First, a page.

Keren Haynes
Keren Haynes
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Is broadcast PR expensive?

Is broadcast PR expensive?   It sounds like it should be, given how influential and wide-reaching television and radio can be.   Let’s face it, broadcast generally sets the news agenda for the day, starting with Radio 4’s Today programme headlines at 0600.   Whatever stories are featured then will follow on TV and radio bulletins later in the day, alongside online websites and – the next day – newspapers.   Sounds like broadcast PR must be worth its weight in gold…

Would it surprise you then if I told you this icing-on-a-PR-cake can start from as little as £1000?

Money is a major obstacle to overcome when persuading a boss/client to assign budget to broadcast PR.   What they fear most is that they’ll shell out a small fortune and possibly get nothing in return.   Let me tell you that will never happen.  Phew!  Thank goodness for the broadcast PR guarantee!!

Radio is the more straight forward media when it comes to this.   A standard radio day (or radio studio tour) costs £3, 300 with us, for which we’ll guarantee a minimum of 10-12 opportunities, 1-2 of which are likely to be nationals.   At the start of a campaign we’ll ask you what you most want:  for some clients it’s all about the numbers, so they want the greatest reach possible on the biggest of stations; other clients are more concerned with branding, so effective communication of key messages on a smaller station may be worth more to them than a short sound-bite that’s broadcast nationally.    Unless you’ve specifically told us otherwise we will go for the biggest, generally urban based, stations.   A busy news agenda may result us moving down the list but even on the biggest news days we can still do what we promised.

Television is trickier, so tricky in fact that we say it isn’t happening until we see the spokesperson on the small screen going out on air.   PR campaigns are generally only ever featured on TV news and daytime programming, which means the opportunities are limited.   Operating round the clock, Sky News and BBC News Channel arguably have the greatest appetite for PR generated stories but other news programmes, on the BBC and ITV particularly, are limited by time, so PR stories compete with organic news of the day.

So how do we get round that one?   As former broadcast journalists we feel we have a pretty good gut feeling about whether a story is going to make or not.   If we are confident we’ll offer a package, starting from £2, 000, which will include an assurance of how many opportunities we are going to secure.   Not every story suits every broadcaster – what ITV’s Good Morning Britain loves is not necessarily going to be a good fit for BBC Breakfast for example – so we can work out to an extent what the likelihood is.    If we’re less confident we may suggest a £1, 000 fee for selling in, which includes the first opportunity, then an additional fee for every opportunity secured after that.   The financial risk for a client, therefore, is minimal.   We offer a similar programme for placing video online.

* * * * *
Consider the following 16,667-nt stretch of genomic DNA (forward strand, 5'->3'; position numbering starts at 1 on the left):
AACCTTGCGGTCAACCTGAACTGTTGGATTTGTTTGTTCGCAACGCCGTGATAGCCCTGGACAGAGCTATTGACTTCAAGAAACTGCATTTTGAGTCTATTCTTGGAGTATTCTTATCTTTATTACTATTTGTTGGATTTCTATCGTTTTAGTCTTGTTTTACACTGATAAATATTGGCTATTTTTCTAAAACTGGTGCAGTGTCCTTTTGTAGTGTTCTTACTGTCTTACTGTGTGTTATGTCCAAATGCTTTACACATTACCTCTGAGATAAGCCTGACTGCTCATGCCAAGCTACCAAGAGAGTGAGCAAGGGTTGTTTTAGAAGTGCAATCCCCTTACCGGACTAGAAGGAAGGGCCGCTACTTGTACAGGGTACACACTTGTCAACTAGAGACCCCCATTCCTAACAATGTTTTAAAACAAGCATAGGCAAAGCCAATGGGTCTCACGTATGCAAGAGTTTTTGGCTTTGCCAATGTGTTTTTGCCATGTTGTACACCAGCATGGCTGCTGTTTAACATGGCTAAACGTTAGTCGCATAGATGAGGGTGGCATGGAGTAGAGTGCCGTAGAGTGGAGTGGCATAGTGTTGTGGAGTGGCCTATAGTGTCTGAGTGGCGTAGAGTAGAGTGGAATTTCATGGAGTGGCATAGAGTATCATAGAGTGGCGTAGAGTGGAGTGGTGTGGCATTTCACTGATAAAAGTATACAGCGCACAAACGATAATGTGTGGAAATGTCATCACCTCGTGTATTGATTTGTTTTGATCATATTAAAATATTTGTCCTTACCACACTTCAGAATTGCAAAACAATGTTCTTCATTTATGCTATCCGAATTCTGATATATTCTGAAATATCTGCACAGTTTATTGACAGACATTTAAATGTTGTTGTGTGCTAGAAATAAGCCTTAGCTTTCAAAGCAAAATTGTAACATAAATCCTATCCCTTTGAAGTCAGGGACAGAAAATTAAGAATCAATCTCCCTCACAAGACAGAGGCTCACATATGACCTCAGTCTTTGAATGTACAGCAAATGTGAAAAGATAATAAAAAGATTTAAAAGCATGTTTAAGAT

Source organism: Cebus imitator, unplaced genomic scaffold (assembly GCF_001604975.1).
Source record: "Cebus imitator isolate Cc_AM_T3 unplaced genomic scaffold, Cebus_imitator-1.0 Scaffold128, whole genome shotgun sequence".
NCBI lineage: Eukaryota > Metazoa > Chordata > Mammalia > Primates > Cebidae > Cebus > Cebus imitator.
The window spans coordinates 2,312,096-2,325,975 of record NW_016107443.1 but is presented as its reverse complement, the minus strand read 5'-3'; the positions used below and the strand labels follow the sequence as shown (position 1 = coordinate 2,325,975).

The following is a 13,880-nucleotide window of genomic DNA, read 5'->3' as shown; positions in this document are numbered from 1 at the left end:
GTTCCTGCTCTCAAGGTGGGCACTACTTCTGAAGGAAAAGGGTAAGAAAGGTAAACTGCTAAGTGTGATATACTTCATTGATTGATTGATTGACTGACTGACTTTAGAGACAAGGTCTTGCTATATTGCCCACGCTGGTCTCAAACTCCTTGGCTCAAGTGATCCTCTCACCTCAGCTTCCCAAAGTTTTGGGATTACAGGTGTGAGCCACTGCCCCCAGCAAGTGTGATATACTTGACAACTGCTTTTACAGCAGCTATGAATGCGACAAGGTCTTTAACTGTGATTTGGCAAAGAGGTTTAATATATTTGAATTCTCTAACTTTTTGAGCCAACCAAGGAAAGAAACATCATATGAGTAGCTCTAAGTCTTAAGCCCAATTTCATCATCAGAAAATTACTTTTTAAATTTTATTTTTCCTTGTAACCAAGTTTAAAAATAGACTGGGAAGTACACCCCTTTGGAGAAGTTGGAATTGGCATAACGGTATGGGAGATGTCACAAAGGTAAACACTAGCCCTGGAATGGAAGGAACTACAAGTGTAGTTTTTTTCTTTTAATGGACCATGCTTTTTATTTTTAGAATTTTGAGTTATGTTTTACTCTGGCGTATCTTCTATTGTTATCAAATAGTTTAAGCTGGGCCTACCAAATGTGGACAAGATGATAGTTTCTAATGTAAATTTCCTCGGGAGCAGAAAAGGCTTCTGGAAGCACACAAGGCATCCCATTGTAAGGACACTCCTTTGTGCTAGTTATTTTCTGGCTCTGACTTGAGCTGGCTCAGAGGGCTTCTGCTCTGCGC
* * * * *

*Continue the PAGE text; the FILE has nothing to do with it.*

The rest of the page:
When it comes to enhancing your chances of broadcast coverage, then video is the best investment you could possibly make.   TV stories that come with B-roll stand a much greater chance of getting on air, than those without pictures.   B-roll is 6-8 minutes of roughly edited video footage that illustrates a story; it’s given to broadcasters free of charge and copyright issues in the hope it will encourage them to run a story (read more about B-roll in our blog here). Online journalists have an appetite for B-roll too, particularly the newspaper websites, others prefer a video package already cut.   The good news is that you can use the same video material for both.  Cost wise we charge in time – £1, 000 for half a day, £1, 500 for a full day.   It depends what the story is of course, but most of our B-roll is filmed in half a day, then allow half a day to edit, and a further half day to turn the same material into a video package.

So is broadcast PR expensive?   Considering how many millions of people you can reach and the impact such appearances can have, no, it’s not.   It’s a positive bargain.

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